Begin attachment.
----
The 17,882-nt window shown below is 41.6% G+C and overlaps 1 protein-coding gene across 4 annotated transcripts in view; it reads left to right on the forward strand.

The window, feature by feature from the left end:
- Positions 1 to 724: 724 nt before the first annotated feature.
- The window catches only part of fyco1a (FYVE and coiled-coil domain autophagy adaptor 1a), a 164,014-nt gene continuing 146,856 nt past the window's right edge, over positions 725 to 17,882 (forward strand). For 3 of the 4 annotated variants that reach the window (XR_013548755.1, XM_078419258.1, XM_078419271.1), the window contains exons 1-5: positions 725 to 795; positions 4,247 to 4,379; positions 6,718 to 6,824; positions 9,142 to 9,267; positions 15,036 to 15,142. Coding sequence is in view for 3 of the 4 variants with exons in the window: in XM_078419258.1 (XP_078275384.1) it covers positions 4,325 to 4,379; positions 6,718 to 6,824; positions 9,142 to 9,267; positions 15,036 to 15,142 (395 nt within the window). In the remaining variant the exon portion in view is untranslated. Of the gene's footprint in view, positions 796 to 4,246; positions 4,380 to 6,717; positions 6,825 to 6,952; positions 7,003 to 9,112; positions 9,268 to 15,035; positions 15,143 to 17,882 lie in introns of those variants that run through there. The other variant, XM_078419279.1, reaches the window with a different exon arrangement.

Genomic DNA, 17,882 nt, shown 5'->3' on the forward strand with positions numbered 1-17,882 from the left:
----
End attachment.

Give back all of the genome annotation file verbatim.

The 17,882-nt window shown below is 41.6% G+C and overlaps 1 protein-coding gene across 4 annotated transcripts in view; it reads left to right on the forward strand.

The window, feature by feature from the left end:
- Positions 1 to 724: 724 nt before the first annotated feature.
- The window catches only part of fyco1a (FYVE and coiled-coil domain autophagy adaptor 1a), a 164,014-nt gene continuing 146,856 nt past the window's right edge, over positions 725 to 17,882 (forward strand). For 3 of the 4 annotated variants that reach the window (XR_013548755.1, XM_078419258.1, XM_078419271.1), the window contains exons 1-5: positions 725 to 795; positions 4,247 to 4,379; positions 6,718 to 6,824; positions 9,142 to 9,267; positions 15,036 to 15,142. Coding sequence is in view for 3 of the 4 variants with exons in the window: in XM_078419258.1 (XP_078275384.1) it covers positions 4,325 to 4,379; positions 6,718 to 6,824; positions 9,142 to 9,267; positions 15,036 to 15,142 (395 nt within the window). In the remaining variant the exon portion in view is untranslated. Of the gene's footprint in view, positions 796 to 4,246; positions 4,380 to 6,717; positions 6,825 to 6,952; positions 7,003 to 9,112; positions 9,268 to 15,035; positions 15,143 to 17,882 lie in introns of those variants that run through there. The other variant, XM_078419279.1, reaches the window with a different exon arrangement.

Genomic DNA, 17,882 nt, shown 5'->3' on the forward strand with positions numbered 1-17,882 from the left: